Following last week’s enjoyable though far from perfect “Metallo” episode, Smallville’s most recent offering, “Rabid,” frightened me more than an entire city of super-strong zombies ever could. I’m terrified that I have committed to review an entire season of obvious and pedestrian writing choices. As I mentioned in last week’s column, I have stayed away from this program far more often than I tuned in over the years, and shows like last night’s production are the reason why.
First of all, I’m pro-zombie, and there’s no-denying that zombies are this year’s vampire. Look at how zombies have successfully colonized the pop culture landscape. In comic books alone we’ve got the highly-acclaimed “The Walking Dead” series, the guilty pleasures of “Marvel Zombies,” and DC’s better late than never contribution to the Zombie bandwagon with their all-inclusive crossover, “Blackest Night.”
In theaters we’ve been recently treated to flicks like “28 Days Later,” “Sean of the Dead” and “Zombieland,” and let’s not forget Charlie Sheen’s brilliant zombie performance during the past six years of “Two and a Half Men.”
The point is, the zombie bar has been raised pretty high lately, and last night, the Man of Steel tripped over it with a single thud.
The main problem was not so much the zombie storyline as the absolute lack of surprise from writer Jordan Hawley. Was anyone surprised when Lois turned Tess around on the hospital bed that Tess was a zombie? No, you weren’t. It would have been better if maybe she weren’t a zombie yet, because she was still sleeping. Fake surprise always keeps us off balance for real surprise. Then while Clark and Lois were doing their Clark and Lois flirty bickering thing, Tess could have woken up and started going all bitey. That would have made us jump. And that’s what zombies, and good writing is supposed to do.
Similarly, when Oliver Queen was left in the elevator with contaminated Lois, he was charged with a single mission - don’t let Lois sleep. Was there even one viewer startled when after our attentions were clumsily focused on Ollie’s inner turmoil and tortured confession of love, we were immediately presented with Zombie Lois? I don’t believe there was.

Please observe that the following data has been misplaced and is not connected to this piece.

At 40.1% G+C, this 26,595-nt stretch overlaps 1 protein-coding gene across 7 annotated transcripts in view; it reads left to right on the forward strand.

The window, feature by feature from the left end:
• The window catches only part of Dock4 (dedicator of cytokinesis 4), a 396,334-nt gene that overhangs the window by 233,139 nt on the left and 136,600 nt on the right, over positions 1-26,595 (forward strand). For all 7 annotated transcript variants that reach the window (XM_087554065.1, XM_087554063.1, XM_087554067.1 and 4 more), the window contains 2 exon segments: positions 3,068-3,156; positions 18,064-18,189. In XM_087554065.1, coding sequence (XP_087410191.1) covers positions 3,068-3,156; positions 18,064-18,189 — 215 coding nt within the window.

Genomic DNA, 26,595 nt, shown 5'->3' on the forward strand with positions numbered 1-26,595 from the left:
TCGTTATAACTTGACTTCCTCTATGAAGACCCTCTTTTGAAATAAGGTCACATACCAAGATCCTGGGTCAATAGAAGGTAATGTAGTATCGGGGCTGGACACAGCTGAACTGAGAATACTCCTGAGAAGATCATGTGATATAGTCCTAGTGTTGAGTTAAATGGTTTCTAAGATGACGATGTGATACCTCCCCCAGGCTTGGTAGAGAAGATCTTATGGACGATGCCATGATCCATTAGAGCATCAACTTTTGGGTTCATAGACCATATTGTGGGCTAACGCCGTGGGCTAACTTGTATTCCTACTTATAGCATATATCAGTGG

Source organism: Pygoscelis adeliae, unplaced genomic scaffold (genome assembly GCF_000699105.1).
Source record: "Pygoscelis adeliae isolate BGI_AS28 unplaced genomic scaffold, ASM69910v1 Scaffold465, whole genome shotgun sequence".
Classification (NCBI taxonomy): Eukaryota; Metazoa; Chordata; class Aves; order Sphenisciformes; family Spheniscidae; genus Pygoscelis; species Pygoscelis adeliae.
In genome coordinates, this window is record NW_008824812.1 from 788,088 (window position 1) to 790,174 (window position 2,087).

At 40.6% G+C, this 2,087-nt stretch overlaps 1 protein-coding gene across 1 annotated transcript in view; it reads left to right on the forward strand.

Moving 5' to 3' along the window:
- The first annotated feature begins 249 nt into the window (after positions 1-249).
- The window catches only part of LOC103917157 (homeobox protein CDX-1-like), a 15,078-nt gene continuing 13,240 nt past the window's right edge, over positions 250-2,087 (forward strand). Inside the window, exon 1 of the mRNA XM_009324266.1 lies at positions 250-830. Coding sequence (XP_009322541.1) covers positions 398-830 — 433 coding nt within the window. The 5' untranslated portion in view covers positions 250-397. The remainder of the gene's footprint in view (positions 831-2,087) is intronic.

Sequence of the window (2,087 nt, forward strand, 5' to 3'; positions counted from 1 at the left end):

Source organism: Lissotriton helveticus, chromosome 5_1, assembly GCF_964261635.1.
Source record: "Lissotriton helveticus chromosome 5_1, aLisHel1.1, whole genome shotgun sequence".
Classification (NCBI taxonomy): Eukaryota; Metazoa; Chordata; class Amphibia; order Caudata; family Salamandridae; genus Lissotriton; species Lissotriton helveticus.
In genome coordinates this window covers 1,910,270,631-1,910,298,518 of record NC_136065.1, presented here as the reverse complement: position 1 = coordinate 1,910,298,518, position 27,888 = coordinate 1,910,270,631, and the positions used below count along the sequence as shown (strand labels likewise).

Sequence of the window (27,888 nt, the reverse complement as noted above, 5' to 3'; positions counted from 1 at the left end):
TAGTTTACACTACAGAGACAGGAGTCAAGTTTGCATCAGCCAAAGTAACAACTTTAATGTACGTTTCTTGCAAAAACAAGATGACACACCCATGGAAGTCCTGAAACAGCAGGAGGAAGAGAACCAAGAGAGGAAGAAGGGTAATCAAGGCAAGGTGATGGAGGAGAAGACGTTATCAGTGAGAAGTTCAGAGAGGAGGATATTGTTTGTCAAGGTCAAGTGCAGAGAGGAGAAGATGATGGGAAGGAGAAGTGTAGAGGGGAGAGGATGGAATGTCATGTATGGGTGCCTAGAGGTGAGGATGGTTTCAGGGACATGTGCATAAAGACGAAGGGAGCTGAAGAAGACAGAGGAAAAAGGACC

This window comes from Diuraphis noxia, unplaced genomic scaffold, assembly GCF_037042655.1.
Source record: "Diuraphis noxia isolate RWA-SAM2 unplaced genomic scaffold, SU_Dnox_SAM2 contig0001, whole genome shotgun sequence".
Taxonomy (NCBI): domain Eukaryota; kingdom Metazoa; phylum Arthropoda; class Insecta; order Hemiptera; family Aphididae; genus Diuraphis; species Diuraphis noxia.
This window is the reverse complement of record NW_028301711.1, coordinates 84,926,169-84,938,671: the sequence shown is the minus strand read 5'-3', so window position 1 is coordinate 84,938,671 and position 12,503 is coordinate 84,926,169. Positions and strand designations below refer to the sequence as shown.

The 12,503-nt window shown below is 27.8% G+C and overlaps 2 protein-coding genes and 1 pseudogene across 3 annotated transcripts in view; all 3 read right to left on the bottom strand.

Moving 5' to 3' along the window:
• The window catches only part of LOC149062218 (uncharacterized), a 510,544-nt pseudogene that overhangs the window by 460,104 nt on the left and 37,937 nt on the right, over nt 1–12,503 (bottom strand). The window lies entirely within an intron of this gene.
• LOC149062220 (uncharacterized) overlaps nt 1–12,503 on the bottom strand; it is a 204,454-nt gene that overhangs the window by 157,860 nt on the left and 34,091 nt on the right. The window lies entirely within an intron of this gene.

We knew it was going to be Zombie Lois, and lo and behold, we got Zombie Lois. That’s not just bad writing. Zombies have always made a very comfortable undead living off of bad writing. Last night however was worse than bad writing. Last night we were forced to observe lazy writing.
This harkens back to one of my concerns with last week’s episode. Metallo kidnaps Lois while Clark is halfway across town, but even after arriving at the scene of the crime by way of super speed, Metallo still somehow manages to flee to his underground hideaway. The problem is this week Clark manages to put out a “five alarm fire” in under seconds and still manages to grab a cuppa java for Lois before she turns around.
Anything else bug you about this episode Joe, you ask? Well hell yes there was. How about Clark purposely ruining private property just to stop Ollie’s late night cop-chase/joy ride. Was shoving a parked flatbed truck through security gates the only possible way for Superman to stop Oliver Queen from a late-night joy ride/high speed police pursuit? Seems to me Clark might have conservatively caused a few thousand dollars worth of brake damage and fence repairs. That sounds at least as criminally reckless as speeding through a tiny otherwise abandoned road late at night on your motorcycle. Superman is supposed to tie people up with street signs and deliver them on the doorsteps of the Metropolis P.D. for that kind of behavior.